Effect of 24 h incubation in vitro with cortisol (0–10 μg/ml) on CFTR (A) and α-Na+,K+-ATPase (B) mRNA levels in FW-striped bass gill tissue. mRNA levels are normalised to β-actin mRNA levels. Preinc. refers to mRNA levels in gill tissue pre-incubated without hormone for 2–3 h. Asterisk indicates significant difference from the corresponding control (Con) value (P<0.05). Dagger indicates significant difference from pre-incubation control value (P<0.05).

Citation: Journal of Endocrinology 192, 1; 10.1677/JOE-06-0016

Figure 4
Figure 4

Effect of 24 h incubation in vitro with cortisol (F, 10 μg/ml), IGF-I (10 μg/ml), EGF (10 μg/ml) and combined F+IGF-I or F+EGF on gill CFTR (A) and α-Na+,K+-ATPase (B) mRNA levels in FW-striped bass gill tissue. RNA levels are normalised to β-actin mRNA levels. Preinc. refers to mRNA levels in gill tissue pre-incubated without hormone for 2–3 h. Asterisk indicates significant difference from the corresponding control (Con) value (P<0.05). Dagger indicates significant difference from pre-incubation control value (P<0.05).

Citation: Journal of Endocrinology 192, 1; 10.1677/JOE-06-0016

Figure 5
Figure 5

Western blot showing detection of dual phosphorylated ERK 1/2 (A) and general ERK 1/2 (B) in gill cells treated for 20 min with control Ringer’s (lane 1), PMA (lane 2; 1 μmol/l), PMA+ chelerythrine (lane 3; 4 μmol/l), EGF (lane 4; 5 μg/ml) and IGF-I (lane 5; 5 μg/ml) FW and SW gill membrane fractions immunostained with hCFTR antibody. Bars designate molecular weight markers (kDa).

Citation: Journal of Endocrinology 192, 1; 10.1677/JOE-06-0016

Figure 6
Figure 6

Effect of 20 min incubation of gill cells with control Ringer’s, PMA, PMA+chelerythrine (Chel), EGF and IGF-I on dual phosphorylated (active) ERK1 (A) and ERK2 (B) normalised to total ERK 1/2. Asterisks indicate significant difference from control (P<0.05).

Citation: Journal of Endocrinology 192, 1; 10.1677/JOE-06-0016

Figure 7
Figure 7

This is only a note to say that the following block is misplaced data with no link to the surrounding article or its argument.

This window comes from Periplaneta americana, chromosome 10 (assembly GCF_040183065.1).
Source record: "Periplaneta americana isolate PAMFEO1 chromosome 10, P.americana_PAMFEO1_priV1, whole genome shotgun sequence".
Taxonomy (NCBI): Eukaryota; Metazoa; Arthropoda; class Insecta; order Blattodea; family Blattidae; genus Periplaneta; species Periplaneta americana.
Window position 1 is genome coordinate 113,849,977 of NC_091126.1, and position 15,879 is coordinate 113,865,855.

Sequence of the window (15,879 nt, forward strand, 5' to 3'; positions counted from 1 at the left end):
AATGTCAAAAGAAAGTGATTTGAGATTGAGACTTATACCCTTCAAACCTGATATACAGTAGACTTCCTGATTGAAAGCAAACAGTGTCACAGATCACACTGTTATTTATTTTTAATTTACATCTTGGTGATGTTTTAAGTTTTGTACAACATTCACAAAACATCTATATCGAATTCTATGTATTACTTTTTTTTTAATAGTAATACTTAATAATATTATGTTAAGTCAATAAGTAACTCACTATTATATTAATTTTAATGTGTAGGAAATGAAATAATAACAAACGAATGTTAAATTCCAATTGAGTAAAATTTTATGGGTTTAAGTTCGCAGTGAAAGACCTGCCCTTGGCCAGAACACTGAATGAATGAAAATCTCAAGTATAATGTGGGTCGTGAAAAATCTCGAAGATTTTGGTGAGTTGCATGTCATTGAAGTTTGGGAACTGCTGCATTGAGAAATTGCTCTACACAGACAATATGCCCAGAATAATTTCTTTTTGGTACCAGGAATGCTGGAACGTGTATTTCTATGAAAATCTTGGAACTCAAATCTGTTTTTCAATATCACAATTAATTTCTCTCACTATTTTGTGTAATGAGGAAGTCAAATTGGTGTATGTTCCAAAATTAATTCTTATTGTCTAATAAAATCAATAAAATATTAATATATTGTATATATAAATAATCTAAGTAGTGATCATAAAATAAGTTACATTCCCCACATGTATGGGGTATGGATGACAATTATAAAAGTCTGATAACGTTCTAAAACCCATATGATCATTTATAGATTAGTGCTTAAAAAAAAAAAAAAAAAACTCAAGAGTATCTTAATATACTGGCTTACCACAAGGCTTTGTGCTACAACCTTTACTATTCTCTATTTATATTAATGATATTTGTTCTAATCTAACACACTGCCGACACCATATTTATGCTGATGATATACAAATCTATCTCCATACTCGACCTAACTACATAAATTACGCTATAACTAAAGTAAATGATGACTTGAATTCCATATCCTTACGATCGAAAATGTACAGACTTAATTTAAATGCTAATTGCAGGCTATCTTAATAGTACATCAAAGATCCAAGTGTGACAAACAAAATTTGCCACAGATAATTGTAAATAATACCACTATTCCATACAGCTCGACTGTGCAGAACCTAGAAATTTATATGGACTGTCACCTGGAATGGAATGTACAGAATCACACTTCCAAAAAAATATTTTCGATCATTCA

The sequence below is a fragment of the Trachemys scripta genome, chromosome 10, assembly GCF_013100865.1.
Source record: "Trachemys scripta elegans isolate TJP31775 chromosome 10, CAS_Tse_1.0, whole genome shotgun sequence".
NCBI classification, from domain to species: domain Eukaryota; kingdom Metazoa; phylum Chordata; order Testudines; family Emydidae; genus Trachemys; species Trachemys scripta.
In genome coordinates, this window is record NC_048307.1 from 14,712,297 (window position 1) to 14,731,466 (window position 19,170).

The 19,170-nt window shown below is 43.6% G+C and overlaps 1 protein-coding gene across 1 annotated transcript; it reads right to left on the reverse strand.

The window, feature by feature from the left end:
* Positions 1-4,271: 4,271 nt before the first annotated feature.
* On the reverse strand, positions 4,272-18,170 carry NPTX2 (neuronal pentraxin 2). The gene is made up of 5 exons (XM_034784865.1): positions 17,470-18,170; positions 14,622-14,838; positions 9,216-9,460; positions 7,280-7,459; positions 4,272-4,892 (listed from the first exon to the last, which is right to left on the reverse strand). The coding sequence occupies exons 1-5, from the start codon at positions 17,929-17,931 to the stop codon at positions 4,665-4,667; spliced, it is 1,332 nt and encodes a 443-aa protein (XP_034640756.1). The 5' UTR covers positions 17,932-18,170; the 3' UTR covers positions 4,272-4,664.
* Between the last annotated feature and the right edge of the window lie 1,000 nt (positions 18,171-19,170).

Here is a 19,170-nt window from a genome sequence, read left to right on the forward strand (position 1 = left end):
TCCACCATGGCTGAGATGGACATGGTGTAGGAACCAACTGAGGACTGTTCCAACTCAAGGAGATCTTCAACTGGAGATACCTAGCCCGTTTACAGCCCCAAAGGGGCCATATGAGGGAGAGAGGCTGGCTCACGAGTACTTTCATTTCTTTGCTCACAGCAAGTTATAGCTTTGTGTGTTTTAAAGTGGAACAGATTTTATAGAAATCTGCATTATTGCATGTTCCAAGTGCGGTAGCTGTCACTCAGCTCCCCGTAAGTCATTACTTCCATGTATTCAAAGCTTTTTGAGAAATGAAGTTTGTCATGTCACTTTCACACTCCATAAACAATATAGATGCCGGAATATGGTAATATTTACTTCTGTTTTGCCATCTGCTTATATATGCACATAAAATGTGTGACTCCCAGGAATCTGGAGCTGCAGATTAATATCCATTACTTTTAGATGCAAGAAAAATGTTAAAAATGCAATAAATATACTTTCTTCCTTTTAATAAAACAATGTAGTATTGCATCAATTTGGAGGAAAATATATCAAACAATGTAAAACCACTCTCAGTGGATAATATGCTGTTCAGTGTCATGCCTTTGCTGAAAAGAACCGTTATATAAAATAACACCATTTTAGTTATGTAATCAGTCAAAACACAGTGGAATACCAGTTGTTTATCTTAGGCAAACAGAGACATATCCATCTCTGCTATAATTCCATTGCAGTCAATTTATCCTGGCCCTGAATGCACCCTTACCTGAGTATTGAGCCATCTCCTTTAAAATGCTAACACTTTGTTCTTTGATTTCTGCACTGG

CFTR immunostaining in striped bass gill. (A) FW gill, (B) SW gill. Arrows point to immunostaining at the base of the lamellae and in the interlamellar region of the filament. No difference in staining pattern was observed between FW and SW gills. Bar = 50 μm.

Citation: Journal of Endocrinology 192, 1; 10.1677/JOE-06-0016

Figure 8
Figure 8

CFTR (A) and α-subunit Na+,K+-ATPase (B) immunostaining in two parallel sections of SW-striped bass gill approximately 30 μm apart. Arrows point to similar locations of the two immunoreactions. Bar = 50 μm.

Citation: Journal of Endocrinology 192, 1; 10.1677/JOE-06-0016

The Edenton National Fish Hatchery (Edenton, NC, USA) is warmly thanked for supplying the experimental fish. SSM and CKTwere supported by grants from The Danish Natural Research Council (21-02-0520 and 21-04-0035). RJB was supported by a grant from The United States National Science Foundation (IBN-0215205). The authors declare that there is no conflict of interest that would prejudice the impartiality of this scientific work.

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  • TipsmarkCK Madsen SS & Borski RJ 2004 Mechanisms of osmoregulation in the striped bass (Morone saxatilis): expressional regulation of branchial ion transport. Journal of Experimental Zoology301A979–991.

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  • TipsmarkCK Luckenbach AJ Madsen SS & Borski RJ 2007 Insulin-like growth factor 1 (IGF-1) in striped bass during salinity acclimation: circulating IGF-1 and branchial receptor expression and localization. American Journal of Physiology. Regulatory Integrative and Comparative Physiology In press.

  • TongQS & Stockand JD 2005 Receptor tyrosine kinases mediate epithelial Na+ channel inhibition by epidermal growth factor. American Journal of Physiology. Renal Physiology288F150–F161.